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Where to Eat


Unexpected Gourmet

Sho Shaun Hergatt.  

Whenever the bedraggled food-snobs I know start to whine about the decline of classic, white-glove gourmet cuisine in New York, I tell them to get a grip. Inventive Continental cooking is still available all over this burger-ravaged metropolis; you just have to work a little harder to find it. If you don’t believe me, follow the rest of the food obsessives to Aldea, on West 17th Street, where the talented young cook George Mendes has created a futuristic home for Iberian cuisine, complete with an open kitchen and glimmering aqua-colored walls. Mendes specializes in spare, deceptively simple Spanish recipes, like crunchy pigs’ ears tossed with apples, and a creation called shrimp Alhinho made with seared shrimp, shreds of pimento, and a delicious shrimp reduction finished with paprika. But the dish the people at my table couldn’t stop nattering about was the densely flavored, paella-style arroz de pato, which Mendes makes with nickels of chorizo, black olives, and duck confit and tops with crunchy, translucent wafers of duck cracklings.

Modern greenmarket Austrian cuisine is the theme at Seäsonal Restaurant & Weinbar in midtown, on an anonymous stretch of 58th Street. This means platters of plump, un-Austrian diver scallops plated with tangles of buttery, beet-flavored tagliatelle, and blocks of soft, crackly, farm-to-table pork belly, which the restaurant’s co-chefs, Wolfgang Ban and Eduard Frauneder, sweeten with Riesling wine. Ban and Frauneder make zwiebelrostbraten (beef and onions), that potentially chewy old Austrian warhorse of a dish, with uncommonly tender strips of Brandt beef from California. And if you crave traditionalist cooking from the old country, try the fluffy, pie-size Wiener schnitzel (with tangy potato salad and housemade lingonberry jam), followed by a spoonful or two of topfennockerl dumplings for dessert, which the chefs fold with stewed raspberries and infused with a sinfully rich injection of farmer’s cheese.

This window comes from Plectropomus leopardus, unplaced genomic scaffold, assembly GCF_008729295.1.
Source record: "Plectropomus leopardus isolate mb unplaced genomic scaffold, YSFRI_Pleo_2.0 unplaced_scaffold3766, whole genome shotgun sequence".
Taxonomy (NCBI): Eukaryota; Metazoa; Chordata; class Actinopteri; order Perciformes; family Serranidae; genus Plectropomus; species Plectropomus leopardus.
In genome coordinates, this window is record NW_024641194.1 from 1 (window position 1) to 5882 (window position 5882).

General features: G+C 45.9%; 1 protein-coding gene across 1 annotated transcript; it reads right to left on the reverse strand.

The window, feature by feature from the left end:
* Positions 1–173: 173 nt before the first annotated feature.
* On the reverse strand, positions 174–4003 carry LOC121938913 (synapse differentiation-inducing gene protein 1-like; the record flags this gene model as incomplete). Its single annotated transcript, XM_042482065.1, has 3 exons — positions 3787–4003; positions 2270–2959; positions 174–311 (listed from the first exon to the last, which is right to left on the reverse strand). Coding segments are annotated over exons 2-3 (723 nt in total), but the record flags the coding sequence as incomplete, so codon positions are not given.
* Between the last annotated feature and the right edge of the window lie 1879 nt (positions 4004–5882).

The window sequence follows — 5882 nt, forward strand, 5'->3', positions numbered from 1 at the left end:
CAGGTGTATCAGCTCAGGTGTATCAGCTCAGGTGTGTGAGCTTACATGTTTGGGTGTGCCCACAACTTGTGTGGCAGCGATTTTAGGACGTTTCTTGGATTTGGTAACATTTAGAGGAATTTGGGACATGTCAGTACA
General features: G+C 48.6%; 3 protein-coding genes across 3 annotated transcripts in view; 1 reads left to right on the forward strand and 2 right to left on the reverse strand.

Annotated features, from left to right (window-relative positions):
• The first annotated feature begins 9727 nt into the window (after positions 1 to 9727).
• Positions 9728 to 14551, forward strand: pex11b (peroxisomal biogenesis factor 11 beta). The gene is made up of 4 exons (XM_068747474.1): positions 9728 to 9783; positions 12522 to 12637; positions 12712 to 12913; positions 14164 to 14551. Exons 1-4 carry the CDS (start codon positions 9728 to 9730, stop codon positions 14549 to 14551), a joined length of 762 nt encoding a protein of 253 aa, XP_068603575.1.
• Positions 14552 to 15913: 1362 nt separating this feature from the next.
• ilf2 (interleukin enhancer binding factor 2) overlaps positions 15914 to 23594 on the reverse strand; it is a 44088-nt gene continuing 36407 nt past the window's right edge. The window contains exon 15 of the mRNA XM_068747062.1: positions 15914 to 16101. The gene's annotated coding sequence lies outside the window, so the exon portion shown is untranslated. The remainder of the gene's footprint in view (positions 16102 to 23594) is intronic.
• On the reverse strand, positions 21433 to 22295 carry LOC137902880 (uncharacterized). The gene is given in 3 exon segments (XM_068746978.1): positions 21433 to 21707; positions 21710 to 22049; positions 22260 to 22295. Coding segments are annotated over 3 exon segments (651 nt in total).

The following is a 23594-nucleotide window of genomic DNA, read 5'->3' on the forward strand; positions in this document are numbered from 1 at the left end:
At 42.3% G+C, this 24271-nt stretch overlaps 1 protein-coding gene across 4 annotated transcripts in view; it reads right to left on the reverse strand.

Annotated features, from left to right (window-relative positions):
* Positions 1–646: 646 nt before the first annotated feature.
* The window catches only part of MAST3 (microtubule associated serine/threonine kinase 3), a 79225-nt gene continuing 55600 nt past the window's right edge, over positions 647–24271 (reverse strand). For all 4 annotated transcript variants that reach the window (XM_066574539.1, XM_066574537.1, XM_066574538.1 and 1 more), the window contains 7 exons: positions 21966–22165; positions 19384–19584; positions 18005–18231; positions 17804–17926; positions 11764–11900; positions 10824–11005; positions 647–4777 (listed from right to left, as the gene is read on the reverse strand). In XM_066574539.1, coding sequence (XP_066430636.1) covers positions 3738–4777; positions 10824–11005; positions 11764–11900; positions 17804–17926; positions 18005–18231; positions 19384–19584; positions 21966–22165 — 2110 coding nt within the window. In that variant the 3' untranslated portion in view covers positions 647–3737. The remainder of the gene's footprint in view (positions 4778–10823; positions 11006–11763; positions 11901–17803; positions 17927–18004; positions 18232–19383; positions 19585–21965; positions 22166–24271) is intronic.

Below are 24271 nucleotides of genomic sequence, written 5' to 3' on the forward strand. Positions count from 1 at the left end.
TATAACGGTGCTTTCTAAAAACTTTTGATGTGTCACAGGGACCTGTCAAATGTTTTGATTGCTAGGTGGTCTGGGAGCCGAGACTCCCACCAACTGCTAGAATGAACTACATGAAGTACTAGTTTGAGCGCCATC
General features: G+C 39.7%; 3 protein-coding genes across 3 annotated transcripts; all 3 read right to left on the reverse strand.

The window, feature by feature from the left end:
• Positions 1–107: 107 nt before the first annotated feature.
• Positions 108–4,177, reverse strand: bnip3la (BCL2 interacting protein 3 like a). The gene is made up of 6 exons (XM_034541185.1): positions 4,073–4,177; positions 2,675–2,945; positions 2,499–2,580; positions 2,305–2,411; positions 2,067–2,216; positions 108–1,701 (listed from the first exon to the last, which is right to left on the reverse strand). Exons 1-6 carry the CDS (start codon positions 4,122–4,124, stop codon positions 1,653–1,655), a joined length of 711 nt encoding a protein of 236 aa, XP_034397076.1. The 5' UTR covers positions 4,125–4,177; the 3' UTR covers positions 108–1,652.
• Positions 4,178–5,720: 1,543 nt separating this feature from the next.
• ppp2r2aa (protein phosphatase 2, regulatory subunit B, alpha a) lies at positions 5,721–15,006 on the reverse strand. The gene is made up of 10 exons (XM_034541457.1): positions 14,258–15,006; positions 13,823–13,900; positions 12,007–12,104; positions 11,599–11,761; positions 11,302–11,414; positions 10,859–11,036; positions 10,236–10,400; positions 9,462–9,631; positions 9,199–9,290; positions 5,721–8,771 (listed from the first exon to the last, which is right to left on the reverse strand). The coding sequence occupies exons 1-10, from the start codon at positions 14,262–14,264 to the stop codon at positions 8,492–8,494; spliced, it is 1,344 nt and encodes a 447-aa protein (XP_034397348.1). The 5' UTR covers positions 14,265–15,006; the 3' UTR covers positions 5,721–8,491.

Similarly unexpected pleasures are available at Sho Shaun Hergatt, although if you want to find this curiously named, underpublicized establishment tucked among the gloomy corporate buildings along Broad Street, it helps to have a GPS in your pocket. But you won’t taste a delicately constructed foie gras mille-feuille or classic, peach-sweet lobster poêlé like this anywhere else in the vicinity of the New York Stock Exchange (or farther uptown, for that matter). All sorts of vanished gourmet items make their appearance on Hergatt’s menu (gold leaf, caviar, Urfa spice), but pay special attention to his inspired Asian-fusion creations, like tiny-boned segments of fried quail dredged in cornstarch and glazed with chile-flavored coconut milk, and the delicious modernist interpretation of duck à l’orange, served with red hibiscus gelée.

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